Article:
The US Senate chambers.
(photo credit: REUTERS)
WASHINGTON – The Senate voted on Wednesday to proceed with a bill that would sanction Iran over its ballistic missile activity, its human rights record and its funding of terrorist organizations across the Middle East, just hours after the Iranian capital suffered a significant terrorist attack.
The timing of Wednesday’s vote – a procedural hurdle before the Senate votes on the bill itself, likely on Thursday – caused several Democratic senators to feel compelled to vote against the measure.
Nevertheless, 92 members voted to move forward with the legislation, with just seven voting against.
The bill, titled the Countering Iran’s Destabilizing Activities Act of 2017, would target what diplomats and lawmakers characterize as Iran’s “nonnuclear” activity – programs of concern to the US government that are not directly related to its nuclear work.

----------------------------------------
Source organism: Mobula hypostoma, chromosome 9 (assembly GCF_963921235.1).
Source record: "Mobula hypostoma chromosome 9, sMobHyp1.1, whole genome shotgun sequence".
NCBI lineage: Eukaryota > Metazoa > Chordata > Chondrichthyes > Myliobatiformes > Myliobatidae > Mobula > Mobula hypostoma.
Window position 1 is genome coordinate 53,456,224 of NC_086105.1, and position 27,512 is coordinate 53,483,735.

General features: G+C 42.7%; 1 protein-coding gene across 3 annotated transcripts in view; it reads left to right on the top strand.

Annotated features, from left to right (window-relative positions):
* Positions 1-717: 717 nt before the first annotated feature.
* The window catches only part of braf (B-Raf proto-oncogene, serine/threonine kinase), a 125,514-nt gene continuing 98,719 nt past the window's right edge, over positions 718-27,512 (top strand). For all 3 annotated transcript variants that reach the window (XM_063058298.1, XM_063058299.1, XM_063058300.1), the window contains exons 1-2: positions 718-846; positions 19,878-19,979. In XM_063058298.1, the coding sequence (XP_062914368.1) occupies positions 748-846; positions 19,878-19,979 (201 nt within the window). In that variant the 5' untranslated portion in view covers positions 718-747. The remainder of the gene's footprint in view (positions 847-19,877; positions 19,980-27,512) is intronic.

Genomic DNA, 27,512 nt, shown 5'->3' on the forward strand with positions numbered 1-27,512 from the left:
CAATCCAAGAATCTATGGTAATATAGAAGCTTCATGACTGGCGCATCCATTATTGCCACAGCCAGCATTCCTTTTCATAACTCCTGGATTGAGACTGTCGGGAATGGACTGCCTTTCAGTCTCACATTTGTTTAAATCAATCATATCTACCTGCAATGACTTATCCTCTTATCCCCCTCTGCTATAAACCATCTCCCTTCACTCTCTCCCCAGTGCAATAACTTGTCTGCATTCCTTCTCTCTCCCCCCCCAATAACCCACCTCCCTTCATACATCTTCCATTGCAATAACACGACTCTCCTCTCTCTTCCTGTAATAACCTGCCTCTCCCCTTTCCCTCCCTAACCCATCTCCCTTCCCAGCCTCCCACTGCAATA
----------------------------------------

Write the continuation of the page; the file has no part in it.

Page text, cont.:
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Iran’s government says that passage of the bill would amount to a violation of the Joint Comprehensive Plan of Action, the landmark nuclear deal reached among world powers in 2015. The Trump administration has yet to comment on the legislation.
“I join with my colleagues who believe this is the wrong time to approve additional sanctions against Iran,” said Dianne Feinstein of California, one of the most senior members to oppose the measure. “The country has just suffered from two significant terrorist attacks after electing a moderate government with 57% of the vote. We need to give Iran the opportunity to recover and set a new course.”
Islamic State claimed responsibility for dual attacks in Tehran earlier in the day, which struck at the nation’s parliament and one of its holiest shrines. Twelve people were killed and 42 wounded.
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